Last year, scientists at Australia’s Commonwealth Scientific and Industrial Research Organisation (CSIRO) made a big breakthrough, engineering mosquitoes that break the chain of Zika virus transmission. But they did so with multiple targets in mind, with the mosquito in question, Aedes aegypti, also acting as the number one disease vector for the dengue virus. The researchers have now added this arrow to the quiver of their genetically-modified mosquitoes, with hopes of tackling what they see as a global epidemic.
Dengue fever is a debilitating condition that can cause symptoms like rash, muscle pain, headaches and, in more serious cases, heavy bleeding and even death. The dengue virus is the culprit behind this disease, and mosquitoes that bite infected people and go on to bite others are the primary perpetrators responsible for spreading it across human populations.
“There is a pressing global demand for effective strategies to control the mosquitoes that spread the dengue virus, as there are currently no known treatments and the vaccine that is available is only partially effective,” says CSIRO senior research scientist Dr Prasad Paradkar.
Paradkar and his team have now successfully leveraged the genetic engineering advances made to produce the Zika-resistant breed of mosquitoes last year, to create the first breed of mosquitoes fully resistant to the dengue virus. While scientists have made progress toward this goal before, previously engineered mosquitoes have only exhibited resistance to one or two serotypes of the dengue virus.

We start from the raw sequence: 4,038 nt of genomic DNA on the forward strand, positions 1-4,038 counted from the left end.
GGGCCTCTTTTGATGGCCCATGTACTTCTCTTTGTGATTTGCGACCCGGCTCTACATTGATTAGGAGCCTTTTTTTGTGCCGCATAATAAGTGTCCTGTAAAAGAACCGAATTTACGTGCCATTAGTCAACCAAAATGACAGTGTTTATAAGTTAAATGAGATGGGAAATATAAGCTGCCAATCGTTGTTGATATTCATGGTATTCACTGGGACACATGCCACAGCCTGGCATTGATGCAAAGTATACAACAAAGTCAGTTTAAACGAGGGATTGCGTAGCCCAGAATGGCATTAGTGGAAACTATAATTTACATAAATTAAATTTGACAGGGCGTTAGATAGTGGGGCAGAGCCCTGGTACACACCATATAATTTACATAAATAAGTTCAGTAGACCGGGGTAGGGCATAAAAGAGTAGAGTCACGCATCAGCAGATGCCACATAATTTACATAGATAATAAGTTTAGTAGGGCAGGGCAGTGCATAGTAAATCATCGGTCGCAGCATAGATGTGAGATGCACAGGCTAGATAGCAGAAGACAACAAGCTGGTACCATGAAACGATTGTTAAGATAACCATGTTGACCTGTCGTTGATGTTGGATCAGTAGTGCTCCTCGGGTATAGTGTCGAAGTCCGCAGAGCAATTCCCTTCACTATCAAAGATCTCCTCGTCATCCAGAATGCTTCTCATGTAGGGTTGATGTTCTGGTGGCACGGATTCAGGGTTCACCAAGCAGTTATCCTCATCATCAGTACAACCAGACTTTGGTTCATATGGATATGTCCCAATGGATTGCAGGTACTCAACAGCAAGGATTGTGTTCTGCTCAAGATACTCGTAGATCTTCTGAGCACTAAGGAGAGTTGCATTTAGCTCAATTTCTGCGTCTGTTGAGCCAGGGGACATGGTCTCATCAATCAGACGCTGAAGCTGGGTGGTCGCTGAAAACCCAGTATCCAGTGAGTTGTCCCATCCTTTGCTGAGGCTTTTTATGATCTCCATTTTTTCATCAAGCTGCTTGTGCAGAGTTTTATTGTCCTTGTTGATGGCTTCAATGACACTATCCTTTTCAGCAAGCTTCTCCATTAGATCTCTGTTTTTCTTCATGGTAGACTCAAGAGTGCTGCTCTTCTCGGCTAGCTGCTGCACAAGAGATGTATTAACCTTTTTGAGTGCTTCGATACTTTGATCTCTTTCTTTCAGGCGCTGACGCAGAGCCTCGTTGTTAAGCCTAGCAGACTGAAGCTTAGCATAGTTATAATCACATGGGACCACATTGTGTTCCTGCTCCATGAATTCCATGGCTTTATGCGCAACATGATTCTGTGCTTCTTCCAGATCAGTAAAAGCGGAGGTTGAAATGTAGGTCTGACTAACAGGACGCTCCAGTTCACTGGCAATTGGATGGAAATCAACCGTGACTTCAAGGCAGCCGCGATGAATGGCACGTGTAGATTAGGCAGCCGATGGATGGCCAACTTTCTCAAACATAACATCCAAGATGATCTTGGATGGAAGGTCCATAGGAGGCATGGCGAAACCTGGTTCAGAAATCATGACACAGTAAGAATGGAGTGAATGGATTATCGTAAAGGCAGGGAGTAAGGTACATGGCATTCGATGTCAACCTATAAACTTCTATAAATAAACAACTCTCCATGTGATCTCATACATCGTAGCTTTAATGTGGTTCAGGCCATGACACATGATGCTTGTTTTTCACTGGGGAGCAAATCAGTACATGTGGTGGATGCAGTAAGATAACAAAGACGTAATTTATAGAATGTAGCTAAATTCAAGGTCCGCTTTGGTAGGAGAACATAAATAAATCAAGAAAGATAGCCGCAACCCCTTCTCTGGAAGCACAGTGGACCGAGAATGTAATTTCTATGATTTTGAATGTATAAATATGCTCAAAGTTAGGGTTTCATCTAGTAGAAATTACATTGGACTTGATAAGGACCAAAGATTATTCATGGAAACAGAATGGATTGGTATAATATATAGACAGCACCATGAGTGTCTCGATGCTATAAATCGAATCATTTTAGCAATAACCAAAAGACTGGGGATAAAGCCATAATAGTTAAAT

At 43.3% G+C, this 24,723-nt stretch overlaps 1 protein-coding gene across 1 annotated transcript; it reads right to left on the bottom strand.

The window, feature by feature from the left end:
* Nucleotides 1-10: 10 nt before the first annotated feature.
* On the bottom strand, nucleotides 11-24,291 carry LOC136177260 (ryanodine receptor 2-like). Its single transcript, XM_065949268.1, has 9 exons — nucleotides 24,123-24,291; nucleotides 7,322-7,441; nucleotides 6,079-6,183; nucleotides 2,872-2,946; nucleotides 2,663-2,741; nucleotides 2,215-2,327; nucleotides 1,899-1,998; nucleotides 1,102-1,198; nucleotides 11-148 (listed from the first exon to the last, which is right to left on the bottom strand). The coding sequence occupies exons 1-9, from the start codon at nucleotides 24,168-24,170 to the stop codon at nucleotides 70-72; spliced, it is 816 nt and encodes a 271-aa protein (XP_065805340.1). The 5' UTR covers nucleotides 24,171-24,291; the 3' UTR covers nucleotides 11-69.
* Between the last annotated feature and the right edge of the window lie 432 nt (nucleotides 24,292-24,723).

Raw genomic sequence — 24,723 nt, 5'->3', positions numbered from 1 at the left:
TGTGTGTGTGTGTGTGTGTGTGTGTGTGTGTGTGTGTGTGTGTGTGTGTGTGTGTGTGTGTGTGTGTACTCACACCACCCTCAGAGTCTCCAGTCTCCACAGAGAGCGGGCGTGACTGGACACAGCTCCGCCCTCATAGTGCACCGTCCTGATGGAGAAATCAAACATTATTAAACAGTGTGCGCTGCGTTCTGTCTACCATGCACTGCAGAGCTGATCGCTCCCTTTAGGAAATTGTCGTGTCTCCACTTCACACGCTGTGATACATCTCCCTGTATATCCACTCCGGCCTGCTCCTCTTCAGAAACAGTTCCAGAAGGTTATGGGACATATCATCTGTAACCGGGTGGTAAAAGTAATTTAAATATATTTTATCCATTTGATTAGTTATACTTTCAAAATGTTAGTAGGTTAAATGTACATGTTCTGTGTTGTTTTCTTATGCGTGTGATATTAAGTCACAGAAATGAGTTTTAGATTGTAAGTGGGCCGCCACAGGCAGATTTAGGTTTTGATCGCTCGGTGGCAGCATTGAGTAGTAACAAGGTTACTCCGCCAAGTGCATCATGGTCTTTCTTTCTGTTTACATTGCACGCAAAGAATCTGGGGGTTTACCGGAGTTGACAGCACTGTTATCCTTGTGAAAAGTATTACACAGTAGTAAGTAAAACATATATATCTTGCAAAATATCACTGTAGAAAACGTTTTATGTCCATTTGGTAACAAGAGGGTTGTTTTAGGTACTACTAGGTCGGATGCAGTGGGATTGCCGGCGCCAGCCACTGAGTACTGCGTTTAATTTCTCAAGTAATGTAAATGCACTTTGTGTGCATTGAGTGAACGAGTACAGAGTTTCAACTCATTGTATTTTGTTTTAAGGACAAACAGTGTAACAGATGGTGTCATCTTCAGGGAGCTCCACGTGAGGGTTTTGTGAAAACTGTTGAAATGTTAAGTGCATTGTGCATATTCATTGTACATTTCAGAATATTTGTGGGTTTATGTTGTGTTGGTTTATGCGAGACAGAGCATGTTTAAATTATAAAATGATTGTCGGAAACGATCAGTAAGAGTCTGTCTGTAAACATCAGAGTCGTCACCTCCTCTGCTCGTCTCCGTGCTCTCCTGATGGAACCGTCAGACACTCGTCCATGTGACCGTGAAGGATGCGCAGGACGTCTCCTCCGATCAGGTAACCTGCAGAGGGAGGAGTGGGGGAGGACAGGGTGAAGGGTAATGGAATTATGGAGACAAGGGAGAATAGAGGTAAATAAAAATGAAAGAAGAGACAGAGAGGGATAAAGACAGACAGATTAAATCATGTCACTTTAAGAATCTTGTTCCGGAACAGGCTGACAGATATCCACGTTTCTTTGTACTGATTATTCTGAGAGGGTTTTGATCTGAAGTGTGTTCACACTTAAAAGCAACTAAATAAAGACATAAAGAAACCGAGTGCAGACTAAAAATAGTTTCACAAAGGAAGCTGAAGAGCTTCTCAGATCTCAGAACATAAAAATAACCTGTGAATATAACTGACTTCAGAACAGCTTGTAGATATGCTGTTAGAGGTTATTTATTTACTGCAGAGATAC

“This is the first engineered approach that targets all four dengue types, which is crucial for effective disease suppression,” says Paradkar. “Mosquito-transmitted viruses are expected to climb over the coming years, which is why CSIRO is focussed on developing new ways to help solve this global challenge.”
With dengue infecting more than 390 million people around the world each year, and related economic losses estimated to be around US$40 billion a year, the breakthrough could have a major impact globally. And the hope is that the technology’s potential won’t end with dengue, but extend to tackle other forms of mosquito-borne disease, too.
“This breakthrough work also has the potential to have broader impacts on controlling other mosquito-transmitted viruses,” says study co-author, Omar Akbari, associate professor at the University of California San Diego Associate. “We are already in the early stages of testing methods to simultaneously neutralize mosquitoes against dengue and a suite of other viruses such as Zika, yellow fever and chikungunya.”